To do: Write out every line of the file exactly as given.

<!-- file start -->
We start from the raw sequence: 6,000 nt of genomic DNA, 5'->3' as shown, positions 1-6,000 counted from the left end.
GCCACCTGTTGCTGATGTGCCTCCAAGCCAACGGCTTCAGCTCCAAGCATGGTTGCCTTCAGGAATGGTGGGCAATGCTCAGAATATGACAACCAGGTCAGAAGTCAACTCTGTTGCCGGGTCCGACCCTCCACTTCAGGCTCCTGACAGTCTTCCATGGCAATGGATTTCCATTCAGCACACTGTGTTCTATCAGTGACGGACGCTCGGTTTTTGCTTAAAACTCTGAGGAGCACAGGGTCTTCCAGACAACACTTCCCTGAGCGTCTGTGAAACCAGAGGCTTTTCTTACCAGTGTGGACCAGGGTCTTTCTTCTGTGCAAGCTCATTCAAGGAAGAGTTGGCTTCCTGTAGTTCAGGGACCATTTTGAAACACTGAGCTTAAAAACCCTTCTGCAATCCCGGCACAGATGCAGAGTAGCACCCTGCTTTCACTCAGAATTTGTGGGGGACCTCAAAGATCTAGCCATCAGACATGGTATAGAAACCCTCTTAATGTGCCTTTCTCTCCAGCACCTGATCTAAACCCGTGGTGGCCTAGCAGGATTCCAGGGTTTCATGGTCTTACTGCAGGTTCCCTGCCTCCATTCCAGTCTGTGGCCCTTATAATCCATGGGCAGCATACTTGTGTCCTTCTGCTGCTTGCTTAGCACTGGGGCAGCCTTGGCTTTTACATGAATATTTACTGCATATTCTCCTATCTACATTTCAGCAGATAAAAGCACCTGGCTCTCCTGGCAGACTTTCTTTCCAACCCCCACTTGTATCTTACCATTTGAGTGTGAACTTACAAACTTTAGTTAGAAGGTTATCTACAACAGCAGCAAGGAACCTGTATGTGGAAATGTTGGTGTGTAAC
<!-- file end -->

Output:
We start from the raw sequence: 6,000 nt of genomic DNA, 5'->3' as shown, positions 1-6,000 counted from the left end.
GCCACCTGTTGCTGATGTGCCTCCAAGCCAACGGCTTCAGCTCCAAGCATGGTTGCCTTCAGGAATGGTGGGCAATGCTCAGAATATGACAACCAGGTCAGAAGTCAACTCTGTTGCCGGGTCCGACCCTCCACTTCAGGCTCCTGACAGTCTTCCATGGCAATGGATTTCCATTCAGCACACTGTGTTCTATCAGTGACGGACGCTCGGTTTTTGCTTAAAACTCTGAGGAGCACAGGGTCTTCCAGACAACACTTCCCTGAGCGTCTGTGAAACCAGAGGCTTTTCTTACCAGTGTGGACCAGGGTCTTTCTTCTGTGCAAGCTCATTCAAGGAAGAGTTGGCTTCCTGTAGTTCAGGGACCATTTTGAAACACTGAGCTTAAAAACCCTTCTGCAATCCCGGCACAGATGCAGAGTAGCACCCTGCTTTCACTCAGAATTTGTGGGGGACCTCAAAGATCTAGCCATCAGACATGGTATAGAAACCCTCTTAATGTGCCTTTCTCTCCAGCACCTGATCTAAACCCGTGGTGGCCTAGCAGGATTCCAGGGTTTCATGGTCTTACTGCAGGTTCCCTGCCTCCATTCCAGTCTGTGGCCCTTATAATCCATGGGCAGCATACTTGTGTCCTTCTGCTGCTTGCTTAGCACTGGGGCAGCCTTGGCTTTTACATGAATATTTACTGCATATTCTCCTATCTACATTTCAGCAGATAAAAGCACCTGGCTCTCCTGGCAGACTTTCTTTCCAACCCCCACTTGTATCTTACCATTTGAGTGTGAACTTACAAACTTTAGTTAGAAGGTTATCTACAACAGCAGCAAGGAACCTGTATGTGGAAATGTTGGTGTGTAAC